2. Web MIDI API and Software Instruments

Short description:

The Web MIDI API, introduced in 2012, allows remote access to synths and sound modules from web browsers. Most browsers support the API, except Apple. Developers can create various projects using the API, such as webpages for editing pedal settings, music education systems, music theory teaching tools, and web audio-based instruments. Now, let's experience a software instrument using the WebSynths Microtunnel by Mitch Wells.

It doesn't replace it. It's just like it adds a bi-directional communication and a bunch of other stuff. But in our case, the year that's really the most interesting, I guess, is 2012. And the reason why is because this is the publication year of the Web MIDI API. At the time, midi.org touted the Web MIDI API as the most significant advancement of MIDI since MIDI itself. Way to talk about themselves. So, there you go. But really, it was quite a big thing.

All of a sudden, all your synths and sound modules and librarians and patch editors and what have you could all be accessed remotely from the browser. Theoretically. Obviously, the spec came out in 2012, but we had to wait a few more years for the first implementation, and this came in 2015 with Chrome 43. As of today, pretty much all browsers support it, except one notable exception, which is Apple, and, as you probably know, Apple has decided to block or not support a bunch of APIs over fingerprinting concerns. But, hey, pretty much all the other ones, as you can see, support it already. So this is roughly 87% of desktop browser traffic, which is really the target, well, the primary target for this API. Obviously, you can do MIDI on portable devices, but I think still the main target is desktop browsers.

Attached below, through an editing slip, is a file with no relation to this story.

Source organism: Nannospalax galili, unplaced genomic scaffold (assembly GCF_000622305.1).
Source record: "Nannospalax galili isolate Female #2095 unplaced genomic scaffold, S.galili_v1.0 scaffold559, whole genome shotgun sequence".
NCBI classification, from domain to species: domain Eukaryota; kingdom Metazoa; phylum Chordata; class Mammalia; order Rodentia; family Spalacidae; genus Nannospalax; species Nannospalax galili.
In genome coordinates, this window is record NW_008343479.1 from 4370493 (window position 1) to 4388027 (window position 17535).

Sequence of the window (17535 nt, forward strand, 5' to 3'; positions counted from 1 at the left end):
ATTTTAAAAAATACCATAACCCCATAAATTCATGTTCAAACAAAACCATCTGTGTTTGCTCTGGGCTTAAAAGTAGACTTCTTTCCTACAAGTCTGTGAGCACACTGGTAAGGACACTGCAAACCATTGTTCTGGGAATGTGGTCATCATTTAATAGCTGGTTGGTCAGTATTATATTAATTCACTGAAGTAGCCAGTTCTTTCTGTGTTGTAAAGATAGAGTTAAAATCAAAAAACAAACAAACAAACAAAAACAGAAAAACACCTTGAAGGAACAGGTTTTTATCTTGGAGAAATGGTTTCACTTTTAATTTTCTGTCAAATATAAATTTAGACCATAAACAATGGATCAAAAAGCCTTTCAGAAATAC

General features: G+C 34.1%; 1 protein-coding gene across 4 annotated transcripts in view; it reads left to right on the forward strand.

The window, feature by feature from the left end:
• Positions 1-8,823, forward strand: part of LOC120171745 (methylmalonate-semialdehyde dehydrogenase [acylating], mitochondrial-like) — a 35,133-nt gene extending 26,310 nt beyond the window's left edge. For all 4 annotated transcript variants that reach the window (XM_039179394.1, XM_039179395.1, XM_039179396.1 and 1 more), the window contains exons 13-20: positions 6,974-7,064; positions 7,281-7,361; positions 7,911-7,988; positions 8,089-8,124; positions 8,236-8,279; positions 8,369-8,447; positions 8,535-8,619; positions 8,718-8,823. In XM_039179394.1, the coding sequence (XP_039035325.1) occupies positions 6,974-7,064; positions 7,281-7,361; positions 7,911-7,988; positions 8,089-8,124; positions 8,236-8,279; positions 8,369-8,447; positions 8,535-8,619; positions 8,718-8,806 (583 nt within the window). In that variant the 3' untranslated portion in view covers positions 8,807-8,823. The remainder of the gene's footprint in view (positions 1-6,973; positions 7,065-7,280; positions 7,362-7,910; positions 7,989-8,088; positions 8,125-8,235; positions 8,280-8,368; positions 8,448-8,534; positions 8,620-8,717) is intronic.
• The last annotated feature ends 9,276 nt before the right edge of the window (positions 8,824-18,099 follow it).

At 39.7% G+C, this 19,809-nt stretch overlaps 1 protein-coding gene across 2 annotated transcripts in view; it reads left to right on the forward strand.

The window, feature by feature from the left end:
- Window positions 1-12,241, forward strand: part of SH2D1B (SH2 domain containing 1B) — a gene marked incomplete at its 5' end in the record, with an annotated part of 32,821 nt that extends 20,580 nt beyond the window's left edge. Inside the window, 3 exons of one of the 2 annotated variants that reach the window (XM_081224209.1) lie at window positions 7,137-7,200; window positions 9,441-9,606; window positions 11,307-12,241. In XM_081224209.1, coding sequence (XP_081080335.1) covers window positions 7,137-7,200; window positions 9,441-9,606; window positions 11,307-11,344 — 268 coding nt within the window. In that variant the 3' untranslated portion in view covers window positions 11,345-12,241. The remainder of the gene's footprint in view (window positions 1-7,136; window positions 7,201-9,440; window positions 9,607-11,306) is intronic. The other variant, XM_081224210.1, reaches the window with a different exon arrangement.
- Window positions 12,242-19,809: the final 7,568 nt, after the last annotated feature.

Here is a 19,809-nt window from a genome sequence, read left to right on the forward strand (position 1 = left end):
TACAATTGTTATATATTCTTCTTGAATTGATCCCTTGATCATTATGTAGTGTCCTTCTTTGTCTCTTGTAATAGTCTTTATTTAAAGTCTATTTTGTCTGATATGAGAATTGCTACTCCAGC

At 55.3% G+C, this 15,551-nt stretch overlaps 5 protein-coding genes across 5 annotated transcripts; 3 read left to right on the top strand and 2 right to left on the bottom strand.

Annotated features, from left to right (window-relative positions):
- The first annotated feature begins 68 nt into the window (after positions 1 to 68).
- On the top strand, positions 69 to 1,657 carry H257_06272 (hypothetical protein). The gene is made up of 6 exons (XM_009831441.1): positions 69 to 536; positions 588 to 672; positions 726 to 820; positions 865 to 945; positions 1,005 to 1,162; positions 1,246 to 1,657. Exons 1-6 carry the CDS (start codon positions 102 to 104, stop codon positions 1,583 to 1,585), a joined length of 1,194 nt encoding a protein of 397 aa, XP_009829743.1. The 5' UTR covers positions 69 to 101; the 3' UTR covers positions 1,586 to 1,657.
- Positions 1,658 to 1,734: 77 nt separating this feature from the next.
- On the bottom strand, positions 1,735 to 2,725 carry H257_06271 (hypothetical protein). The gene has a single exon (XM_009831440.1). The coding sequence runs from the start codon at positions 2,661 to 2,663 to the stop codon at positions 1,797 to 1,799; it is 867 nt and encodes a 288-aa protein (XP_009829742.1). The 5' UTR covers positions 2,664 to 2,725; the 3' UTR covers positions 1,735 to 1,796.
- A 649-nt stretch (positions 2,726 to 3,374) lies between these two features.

So the question is, here, are you going to be amongst this first wave of developers creating awesome new projects with this API? What can we build with it? Well, you can do like Francois Georgi and build yourself a little webpage to edit your reverb pedal settings. Why not? Or you can go a bit further and build this old music education system that's online, considering the pandemic we just went through, this kind of makes sense now. Or perhaps what you want to teach about is music theory. And this is what the Chromatone project does. Or you're just a crazy team of people and you want to build your own jamming, live coding kind of thing? Well, there you go. This has been done already. Obviously, you can also create the, you can also use the WebMedia API to control your own web audio based instruments. So there are already several in such instruments in existence but not that many. And again, the point here is probably that it could be a great time for you guys to jump in and build those instruments, build those tools for the next wave of online MIDI music.

So, what is the experience of a user wanting to try out one of these software instruments? To demonstrate that, I'm going to use this awesome synth which is called simply WebSynths Microtunnel by Mitch Wells. It's one of the first ones. It's actually pretty good. It's a web audio-based so all the sounds you're going to hear are coming from web audio and I'm just going to control it from my little Akai controller. Now, we've had a few issues with the Wi-Fi. So, I think I'm just going to stick to using my own phone here to be on the safe side.